A Crash Course in Cloud Control
    • THURSDAY, AUGUST 31, 2017

    • Posted by: Ally Farrell

    If Cloud Control isn't on your radar, they absolutely should be. The Australian alternative rockers have been making waves in their home country since the release of their debut album, Bliss Release. The band is comprised of lead vocalist and rhythm guitarist Alister Wright, keyboardist and backing vocalist Heidi Lenffer, and drummer Ulrich Lenffer. The group met at a rehearsal for The Pirates of Penzance, a comedic opera. They entered, and won, their very first Battle of the Bands contest, and released their album shortly after.

    Since their formation in 2007, Cloud Control has made quite a few impressive moves. Their psychedelic rock sound has led them to tour with acts such as Vampire Weekend, Arcade Fire, Weezer, and The Temper Trap. Their third album, Zone, will be released on Friday September 1st. Since that's not a lot of time to completely dedicate yourself to another band, here are some songs you should get to know.

    1. "Scar"


    "Scar" is probably the pop-iest of Cloud Control's tracks. The song opens with a synth line, and is teamed with right-panned guitars and a cheerful bass line. The chorus swells with a more prominent guitars and layers of harmonies that sound like they would fit right in on a Griswolds' track. The bridge section of this song is a pleasant surprise, the guitar and bass drop out, leaving just vocals, piano, drums, and a well-utilized bongo. It's lighter, but never feels like it's less than the rest of the song. The pop music is a nice juxtaposition to the self-scrutinizing lyrics.

    2. "Rainbow City"



    This is the group's first release as a trio after bassist Jeremy Kelshaw left the band in 2013. It's also the band's most Tame Impala-like track. It starts with fuzzy guitars that sound like they were lifted straight from Innerspeaker. As it progresses into the chorus, it gets fuller and more aggressive, but not in a threatening way... It's clear from this song that Cloud Control a lot more confident with themselves as a unit. Wright says "It's a song about losing things," but in losing a member, the trio found their sound.

    3. "Gold Canary"


    "Gold Canary" has all the elements of a Cloud Control song: heavy bass, fuzzy guitar, harmonies from Alister and Heidi, and keyboards at the song's core. How this differs from their other songs is that it makes you work for them. The song begins with chants and a clean guitar line. It has very folky components. That paired with Wright's clear vocal delivery gives the song a very Mumford and Sons, "We're from Portland" vibe. The fuzz doesn't pick up until around the bridge, but even then it's accompanied by handclaps. The song dips back into it's barebones introduction at the end.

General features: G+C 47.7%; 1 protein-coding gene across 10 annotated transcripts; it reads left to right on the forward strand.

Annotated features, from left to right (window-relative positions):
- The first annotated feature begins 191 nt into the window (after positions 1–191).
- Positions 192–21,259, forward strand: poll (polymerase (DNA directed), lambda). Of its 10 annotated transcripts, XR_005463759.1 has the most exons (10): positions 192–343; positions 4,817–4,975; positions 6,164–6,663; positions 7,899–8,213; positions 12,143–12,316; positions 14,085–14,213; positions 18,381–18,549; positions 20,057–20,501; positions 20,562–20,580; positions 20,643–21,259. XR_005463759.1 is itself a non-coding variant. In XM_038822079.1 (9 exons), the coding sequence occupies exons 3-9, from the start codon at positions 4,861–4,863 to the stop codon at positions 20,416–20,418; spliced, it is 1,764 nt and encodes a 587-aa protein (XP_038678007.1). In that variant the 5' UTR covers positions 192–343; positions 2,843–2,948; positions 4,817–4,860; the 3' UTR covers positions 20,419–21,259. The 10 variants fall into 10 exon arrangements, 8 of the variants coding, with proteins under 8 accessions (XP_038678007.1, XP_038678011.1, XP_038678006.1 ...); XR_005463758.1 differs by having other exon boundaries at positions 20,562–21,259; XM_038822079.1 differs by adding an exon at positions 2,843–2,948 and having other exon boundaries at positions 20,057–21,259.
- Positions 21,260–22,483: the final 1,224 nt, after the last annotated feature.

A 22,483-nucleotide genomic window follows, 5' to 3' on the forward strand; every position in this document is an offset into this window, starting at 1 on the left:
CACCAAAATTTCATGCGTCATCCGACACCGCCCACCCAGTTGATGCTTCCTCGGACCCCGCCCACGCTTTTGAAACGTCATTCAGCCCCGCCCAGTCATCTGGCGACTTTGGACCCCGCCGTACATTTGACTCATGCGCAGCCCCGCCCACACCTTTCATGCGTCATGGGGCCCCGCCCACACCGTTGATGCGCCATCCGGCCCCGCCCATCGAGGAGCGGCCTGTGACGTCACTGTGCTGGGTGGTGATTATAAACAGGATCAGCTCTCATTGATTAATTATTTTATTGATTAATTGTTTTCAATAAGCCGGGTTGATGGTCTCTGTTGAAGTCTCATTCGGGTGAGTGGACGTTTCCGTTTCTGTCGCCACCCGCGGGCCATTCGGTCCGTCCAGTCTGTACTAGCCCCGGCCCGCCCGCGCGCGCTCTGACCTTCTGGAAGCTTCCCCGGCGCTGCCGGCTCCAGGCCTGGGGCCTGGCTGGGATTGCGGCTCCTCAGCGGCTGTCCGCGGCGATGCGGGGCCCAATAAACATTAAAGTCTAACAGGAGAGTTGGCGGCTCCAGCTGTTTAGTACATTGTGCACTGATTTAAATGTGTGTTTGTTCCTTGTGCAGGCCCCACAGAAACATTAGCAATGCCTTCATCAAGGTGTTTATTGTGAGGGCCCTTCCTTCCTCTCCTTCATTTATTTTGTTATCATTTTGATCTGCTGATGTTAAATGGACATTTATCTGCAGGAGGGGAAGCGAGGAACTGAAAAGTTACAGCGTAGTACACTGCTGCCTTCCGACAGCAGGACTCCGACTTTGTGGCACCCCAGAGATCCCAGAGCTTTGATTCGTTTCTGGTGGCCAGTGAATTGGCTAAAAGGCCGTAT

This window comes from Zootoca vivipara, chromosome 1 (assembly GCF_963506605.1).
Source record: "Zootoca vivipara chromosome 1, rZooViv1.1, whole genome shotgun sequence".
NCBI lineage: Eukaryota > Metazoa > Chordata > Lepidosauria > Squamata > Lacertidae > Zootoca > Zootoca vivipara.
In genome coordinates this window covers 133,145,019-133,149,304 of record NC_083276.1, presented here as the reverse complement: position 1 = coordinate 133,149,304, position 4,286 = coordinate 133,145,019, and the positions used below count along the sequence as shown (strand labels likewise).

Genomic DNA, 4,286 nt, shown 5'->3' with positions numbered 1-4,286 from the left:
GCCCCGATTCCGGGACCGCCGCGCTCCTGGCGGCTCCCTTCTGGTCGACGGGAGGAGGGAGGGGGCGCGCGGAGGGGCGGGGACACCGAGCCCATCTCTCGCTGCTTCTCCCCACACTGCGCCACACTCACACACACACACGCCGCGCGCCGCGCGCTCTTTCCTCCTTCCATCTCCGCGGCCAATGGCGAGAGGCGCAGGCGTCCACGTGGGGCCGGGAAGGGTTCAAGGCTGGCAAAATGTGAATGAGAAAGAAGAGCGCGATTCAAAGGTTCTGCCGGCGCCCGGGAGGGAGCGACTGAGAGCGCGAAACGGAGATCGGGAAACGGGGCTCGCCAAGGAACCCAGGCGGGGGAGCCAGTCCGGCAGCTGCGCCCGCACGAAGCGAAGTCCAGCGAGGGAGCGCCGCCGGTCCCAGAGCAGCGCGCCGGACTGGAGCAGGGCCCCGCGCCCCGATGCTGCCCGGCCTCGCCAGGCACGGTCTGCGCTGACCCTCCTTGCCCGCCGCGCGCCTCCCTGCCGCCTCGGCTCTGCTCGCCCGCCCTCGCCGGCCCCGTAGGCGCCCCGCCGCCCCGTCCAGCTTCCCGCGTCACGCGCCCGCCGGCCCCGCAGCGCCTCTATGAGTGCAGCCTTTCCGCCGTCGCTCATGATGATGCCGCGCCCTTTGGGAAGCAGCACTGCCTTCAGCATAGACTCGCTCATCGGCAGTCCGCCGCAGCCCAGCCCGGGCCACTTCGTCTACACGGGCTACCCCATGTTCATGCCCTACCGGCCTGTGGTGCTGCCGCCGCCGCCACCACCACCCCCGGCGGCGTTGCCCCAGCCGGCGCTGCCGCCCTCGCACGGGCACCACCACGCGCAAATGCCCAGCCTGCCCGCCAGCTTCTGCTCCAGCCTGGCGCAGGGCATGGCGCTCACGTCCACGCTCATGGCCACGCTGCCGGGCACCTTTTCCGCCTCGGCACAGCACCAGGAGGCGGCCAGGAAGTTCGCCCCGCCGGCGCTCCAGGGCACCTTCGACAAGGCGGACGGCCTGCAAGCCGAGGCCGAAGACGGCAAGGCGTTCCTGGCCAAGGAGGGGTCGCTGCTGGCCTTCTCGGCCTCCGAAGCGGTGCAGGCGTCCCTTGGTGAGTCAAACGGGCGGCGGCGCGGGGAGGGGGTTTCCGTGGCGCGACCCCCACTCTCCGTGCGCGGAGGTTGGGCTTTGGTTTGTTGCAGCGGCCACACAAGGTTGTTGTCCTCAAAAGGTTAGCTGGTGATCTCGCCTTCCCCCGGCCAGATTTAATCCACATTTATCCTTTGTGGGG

4. "Zone (This Is How It Feels)"


    Conceptually, this song is not like anything else we've heard from Cloud Control. The introduction is just resonating piano chords and a sample of thunder that grows into a synth-melody with rain sounds. The introduction and verse have an almost "Africa" by Toto-vibe. (If you don't know "Africa" please take a moment to listen to it and have your entire life changed.) The chorus is a bizarre wonderland. The melodic instruments, save for vocals and synth, are stripped and replaced with a trap beat. The second verse is sung by Heidi, and her light, airy voice is charming and reassuring, particularly on the line "This is where I want to stay." Cloud Control take another page from Tame Impala's book with a spoken word section similar to "Past Lives" or "Disciples." The influence the fellow Australian psych-rockers have on Cloud Control is clear, but without seeming like essentially a Tame Impala cover band.

    5. "Dojo Rising"



    "Dojo Rising" is a deceptively sad song. Musically, the best word to describe it would be "buoyant." The arpeggiated guitar and background harmonies of the verse sound like they're floating; they carry the song, but don't really move it anywhere fast. That sense of lethargy is carried over into the chorus, it builds slightly, but never lifts to the point you really want it to. Stylistically, it matches the lyrics message of the song, "Give it to me easy / Give it to me hard … / Then I gotta break your heart / Probably should've told you from the start / But I'm lazy / And I don't want anything." And listening to it creates a sense of laziness; the way the song seems to drift is hypnotizing.

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